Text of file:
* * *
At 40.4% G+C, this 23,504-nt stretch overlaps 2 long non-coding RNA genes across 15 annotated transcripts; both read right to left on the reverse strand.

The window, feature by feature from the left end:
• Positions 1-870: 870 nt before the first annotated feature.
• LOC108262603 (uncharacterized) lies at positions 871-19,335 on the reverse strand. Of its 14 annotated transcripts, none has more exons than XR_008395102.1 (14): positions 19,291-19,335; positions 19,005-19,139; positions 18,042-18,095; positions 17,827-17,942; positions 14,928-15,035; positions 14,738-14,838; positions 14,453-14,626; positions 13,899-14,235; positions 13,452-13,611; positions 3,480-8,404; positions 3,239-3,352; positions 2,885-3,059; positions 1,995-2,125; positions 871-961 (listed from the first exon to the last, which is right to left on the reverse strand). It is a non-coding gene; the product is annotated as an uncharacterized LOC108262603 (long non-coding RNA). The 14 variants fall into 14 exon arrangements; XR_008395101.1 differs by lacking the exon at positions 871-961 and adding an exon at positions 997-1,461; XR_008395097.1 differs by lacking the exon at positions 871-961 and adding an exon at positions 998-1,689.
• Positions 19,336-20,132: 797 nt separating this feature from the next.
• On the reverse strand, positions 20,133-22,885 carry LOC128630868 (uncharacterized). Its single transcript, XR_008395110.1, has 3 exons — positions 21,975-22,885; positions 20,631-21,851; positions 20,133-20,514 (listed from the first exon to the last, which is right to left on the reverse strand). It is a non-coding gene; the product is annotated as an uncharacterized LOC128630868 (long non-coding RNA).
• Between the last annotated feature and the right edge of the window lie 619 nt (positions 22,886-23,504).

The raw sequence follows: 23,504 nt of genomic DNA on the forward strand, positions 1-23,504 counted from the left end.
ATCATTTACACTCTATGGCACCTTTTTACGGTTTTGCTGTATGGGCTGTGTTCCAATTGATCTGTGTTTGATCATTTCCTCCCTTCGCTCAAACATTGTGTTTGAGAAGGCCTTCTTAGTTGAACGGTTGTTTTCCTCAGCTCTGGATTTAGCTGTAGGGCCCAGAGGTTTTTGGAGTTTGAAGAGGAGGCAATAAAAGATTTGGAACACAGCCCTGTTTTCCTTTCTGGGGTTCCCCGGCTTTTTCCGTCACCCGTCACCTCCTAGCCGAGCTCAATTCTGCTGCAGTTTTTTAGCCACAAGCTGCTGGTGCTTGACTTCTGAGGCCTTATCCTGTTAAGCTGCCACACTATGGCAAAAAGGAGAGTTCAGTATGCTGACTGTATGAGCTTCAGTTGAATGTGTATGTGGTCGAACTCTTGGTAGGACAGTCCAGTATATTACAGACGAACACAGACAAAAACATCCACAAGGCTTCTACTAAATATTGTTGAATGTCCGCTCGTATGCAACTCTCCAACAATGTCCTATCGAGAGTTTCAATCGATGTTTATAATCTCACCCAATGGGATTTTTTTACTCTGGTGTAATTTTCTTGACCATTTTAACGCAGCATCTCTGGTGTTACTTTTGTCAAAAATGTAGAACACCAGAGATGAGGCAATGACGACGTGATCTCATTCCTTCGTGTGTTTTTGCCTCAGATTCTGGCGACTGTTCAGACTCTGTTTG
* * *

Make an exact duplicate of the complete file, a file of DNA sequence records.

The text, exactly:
At 40.4% G+C, this 23,504-nt stretch overlaps 2 long non-coding RNA genes across 15 annotated transcripts; both read right to left on the reverse strand.

The window, feature by feature from the left end:
• Positions 1-870: 870 nt before the first annotated feature.
• LOC108262603 (uncharacterized) lies at positions 871-19,335 on the reverse strand. Of its 14 annotated transcripts, none has more exons than XR_008395102.1 (14): positions 19,291-19,335; positions 19,005-19,139; positions 18,042-18,095; positions 17,827-17,942; positions 14,928-15,035; positions 14,738-14,838; positions 14,453-14,626; positions 13,899-14,235; positions 13,452-13,611; positions 3,480-8,404; positions 3,239-3,352; positions 2,885-3,059; positions 1,995-2,125; positions 871-961 (listed from the first exon to the last, which is right to left on the reverse strand). It is a non-coding gene; the product is annotated as an uncharacterized LOC108262603 (long non-coding RNA). The 14 variants fall into 14 exon arrangements; XR_008395101.1 differs by lacking the exon at positions 871-961 and adding an exon at positions 997-1,461; XR_008395097.1 differs by lacking the exon at positions 871-961 and adding an exon at positions 998-1,689.
• Positions 19,336-20,132: 797 nt separating this feature from the next.
• On the reverse strand, positions 20,133-22,885 carry LOC128630868 (uncharacterized). Its single transcript, XR_008395110.1, has 3 exons — positions 21,975-22,885; positions 20,631-21,851; positions 20,133-20,514 (listed from the first exon to the last, which is right to left on the reverse strand). It is a non-coding gene; the product is annotated as an uncharacterized LOC128630868 (long non-coding RNA).
• Between the last annotated feature and the right edge of the window lie 619 nt (positions 22,886-23,504).

The raw sequence follows: 23,504 nt of genomic DNA on the forward strand, positions 1-23,504 counted from the left end.
ATCATTTACACTCTATGGCACCTTTTTACGGTTTTGCTGTATGGGCTGTGTTCCAATTGATCTGTGTTTGATCATTTCCTCCCTTCGCTCAAACATTGTGTTTGAGAAGGCCTTCTTAGTTGAACGGTTGTTTTCCTCAGCTCTGGATTTAGCTGTAGGGCCCAGAGGTTTTTGGAGTTTGAAGAGGAGGCAATAAAAGATTTGGAACACAGCCCTGTTTTCCTTTCTGGGGTTCCCCGGCTTTTTCCGTCACCCGTCACCTCCTAGCCGAGCTCAATTCTGCTGCAGTTTTTTAGCCACAAGCTGCTGGTGCTTGACTTCTGAGGCCTTATCCTGTTAAGCTGCCACACTATGGCAAAAAGGAGAGTTCAGTATGCTGACTGTATGAGCTTCAGTTGAATGTGTATGTGGTCGAACTCTTGGTAGGACAGTCCAGTATATTACAGACGAACACAGACAAAAACATCCACAAGGCTTCTACTAAATATTGTTGAATGTCCGCTCGTATGCAACTCTCCAACAATGTCCTATCGAGAGTTTCAATCGATGTTTATAATCTCACCCAATGGGATTTTTTTACTCTGGTGTAATTTTCTTGACCATTTTAACGCAGCATCTCTGGTGTTACTTTTGTCAAAAATGTAGAACACCAGAGATGAGGCAATGACGACGTGATCTCATTCCTTCGTGTGTTTTTGCCTCAGATTCTGGCGACTGTTCAGACTCTGTTTG